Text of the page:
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    'Glastonbury,' Vibrations From Screen

    glastonburymud.jpgSome films speak in a language designed only for a particular group of people. "Glastonbury," a documentary film about the history of a 35-year-old annual summer music festival held on a farm in southwestern England, is one of them. If you are not a rock music fan, nor interested in the "spirit" of such big-scale music festivals, you better not watch the film. Chances are that you will end up leaving after a few minutes, as some people did during the film’s preview at Sponge House in southern Seoul Tuesday.


    But if you are a fan, this film is a gem.


    The feeling of appreciation grows, especially, if you matured in the golden revival age of "Brit pop" in the ‘80s and ‘90s, listening to such bands as the Smiths, Primal Scream, Radiohead and Coldplay, while developing an appreciation for the great musicians of the 60s and 70s.

    The film consists of footage shot by Julien Temple and his crew at the festival from 2002 to 2005, as well as shots sent in by the festival goers.


    Temple, a 52-year-old director who made the documentary film about the punk band Sex Pistols "The Filth and the Fury," as well as music videos for David Bowie and Blur, also included segments of interviews with Michael Eavis, who has since 1970 offered his farm as the venue for "mud, music, and mayhem." Eavis, 70, who helps organize the festival, tells the historical, political and cultural story of the festival.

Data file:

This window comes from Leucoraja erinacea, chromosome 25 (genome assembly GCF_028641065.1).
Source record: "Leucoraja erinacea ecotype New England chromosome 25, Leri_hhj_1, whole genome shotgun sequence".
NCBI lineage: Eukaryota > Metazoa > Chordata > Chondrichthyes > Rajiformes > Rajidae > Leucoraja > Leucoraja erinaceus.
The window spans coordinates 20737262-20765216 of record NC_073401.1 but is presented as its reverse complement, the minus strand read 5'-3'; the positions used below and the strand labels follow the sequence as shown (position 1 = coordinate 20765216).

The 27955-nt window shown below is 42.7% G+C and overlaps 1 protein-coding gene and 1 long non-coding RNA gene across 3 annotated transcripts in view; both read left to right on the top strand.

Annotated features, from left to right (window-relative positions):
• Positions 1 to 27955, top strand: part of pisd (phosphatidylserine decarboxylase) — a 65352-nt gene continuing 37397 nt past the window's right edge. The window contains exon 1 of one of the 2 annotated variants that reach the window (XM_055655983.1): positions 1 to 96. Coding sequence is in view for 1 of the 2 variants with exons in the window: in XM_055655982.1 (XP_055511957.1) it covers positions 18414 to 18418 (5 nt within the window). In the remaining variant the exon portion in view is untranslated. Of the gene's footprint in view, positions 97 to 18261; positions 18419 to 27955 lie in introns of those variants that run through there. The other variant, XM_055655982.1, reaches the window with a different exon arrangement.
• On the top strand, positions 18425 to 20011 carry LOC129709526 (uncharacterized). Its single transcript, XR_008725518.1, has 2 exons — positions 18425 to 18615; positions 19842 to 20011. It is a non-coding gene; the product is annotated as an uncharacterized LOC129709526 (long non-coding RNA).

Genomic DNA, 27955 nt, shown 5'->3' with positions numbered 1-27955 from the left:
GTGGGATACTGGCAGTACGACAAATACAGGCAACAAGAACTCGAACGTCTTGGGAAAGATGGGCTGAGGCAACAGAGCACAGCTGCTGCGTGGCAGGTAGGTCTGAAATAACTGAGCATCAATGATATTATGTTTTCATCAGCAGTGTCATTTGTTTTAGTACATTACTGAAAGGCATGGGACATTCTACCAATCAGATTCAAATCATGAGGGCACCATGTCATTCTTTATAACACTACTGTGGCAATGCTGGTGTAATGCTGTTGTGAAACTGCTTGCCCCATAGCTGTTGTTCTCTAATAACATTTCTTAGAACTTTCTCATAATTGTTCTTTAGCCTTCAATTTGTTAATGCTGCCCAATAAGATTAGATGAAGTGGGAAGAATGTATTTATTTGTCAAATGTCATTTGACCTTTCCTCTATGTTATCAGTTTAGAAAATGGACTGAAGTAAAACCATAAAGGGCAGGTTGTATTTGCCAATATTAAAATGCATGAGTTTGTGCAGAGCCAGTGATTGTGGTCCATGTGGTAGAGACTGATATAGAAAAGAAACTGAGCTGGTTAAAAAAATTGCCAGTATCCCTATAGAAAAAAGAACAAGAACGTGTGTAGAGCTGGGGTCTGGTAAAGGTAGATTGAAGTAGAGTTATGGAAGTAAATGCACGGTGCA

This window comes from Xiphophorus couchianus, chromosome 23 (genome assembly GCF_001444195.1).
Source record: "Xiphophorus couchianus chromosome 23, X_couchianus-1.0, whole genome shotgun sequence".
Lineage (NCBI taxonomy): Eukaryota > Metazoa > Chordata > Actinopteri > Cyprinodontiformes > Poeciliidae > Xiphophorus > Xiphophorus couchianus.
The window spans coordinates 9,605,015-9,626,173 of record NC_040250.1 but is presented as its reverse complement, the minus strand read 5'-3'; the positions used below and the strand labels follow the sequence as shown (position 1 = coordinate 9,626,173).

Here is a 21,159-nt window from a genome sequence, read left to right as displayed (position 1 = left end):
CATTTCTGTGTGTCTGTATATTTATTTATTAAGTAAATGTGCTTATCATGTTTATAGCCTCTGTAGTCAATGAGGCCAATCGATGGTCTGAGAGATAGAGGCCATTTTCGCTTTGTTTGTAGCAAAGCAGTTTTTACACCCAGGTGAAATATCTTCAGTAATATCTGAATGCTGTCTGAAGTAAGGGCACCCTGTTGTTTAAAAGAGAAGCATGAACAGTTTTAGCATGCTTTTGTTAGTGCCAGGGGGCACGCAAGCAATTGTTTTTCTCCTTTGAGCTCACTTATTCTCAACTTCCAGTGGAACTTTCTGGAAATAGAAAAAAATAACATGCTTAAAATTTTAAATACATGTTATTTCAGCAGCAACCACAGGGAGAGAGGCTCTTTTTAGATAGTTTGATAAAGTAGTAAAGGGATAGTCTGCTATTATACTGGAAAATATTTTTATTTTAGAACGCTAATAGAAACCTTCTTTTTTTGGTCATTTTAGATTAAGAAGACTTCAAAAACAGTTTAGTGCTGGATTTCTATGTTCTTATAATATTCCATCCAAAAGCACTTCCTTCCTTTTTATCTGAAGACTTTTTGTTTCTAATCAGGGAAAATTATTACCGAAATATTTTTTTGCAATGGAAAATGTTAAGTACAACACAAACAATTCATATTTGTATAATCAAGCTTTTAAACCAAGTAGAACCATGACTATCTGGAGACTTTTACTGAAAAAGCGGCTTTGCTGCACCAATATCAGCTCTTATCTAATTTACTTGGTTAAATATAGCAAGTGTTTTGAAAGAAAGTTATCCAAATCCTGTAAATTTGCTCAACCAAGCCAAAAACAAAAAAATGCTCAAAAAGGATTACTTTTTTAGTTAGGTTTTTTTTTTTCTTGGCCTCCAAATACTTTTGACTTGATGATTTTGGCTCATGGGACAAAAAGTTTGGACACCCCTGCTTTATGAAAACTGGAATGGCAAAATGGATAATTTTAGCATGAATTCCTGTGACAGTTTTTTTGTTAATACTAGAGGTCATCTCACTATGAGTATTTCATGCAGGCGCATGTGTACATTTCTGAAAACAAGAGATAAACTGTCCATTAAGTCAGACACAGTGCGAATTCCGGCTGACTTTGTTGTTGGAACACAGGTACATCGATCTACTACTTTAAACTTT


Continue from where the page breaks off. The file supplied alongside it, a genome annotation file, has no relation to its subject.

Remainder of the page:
As a result, the film briefly deals with the "ugly" side and difficult moments of the festival, including riots, drug use, and perhaps more horrifically, the recent tightened security and commercialization, in which brand names such as Converse, Smirnoff and CCTVs replace the rags and Indian tents of the hippies who claimed to feel "vibrations from the holy ground."


    But the best parts of the film are vignettes of festival performances by the likes of Nick Cave, Pulp, Faithless, and Prodigy and Joe Strummer, as well as the musicians mentioned above.


    The film is likely to evoke fond memories and bring nostalgic smiles to the faces of those who have actually been there. For those who have yet to do so, the 138-minute film is full of tantalizing glimpses that might make you resolve to attend some day.


    But the festival is essentially English, as one of the festival-goers declares proudly. The narration of William Blake’s poem "Jerusalem" reminds us of that too. Let’s hope the Pentaport Rock Festival, which started this year in Inchon, takes shape and grows and evolves as quickly.


    For hard-core rock fans, this film rates four and half stars; for regular moviegoers, two or three.


    Source: http://times.hankooki.com

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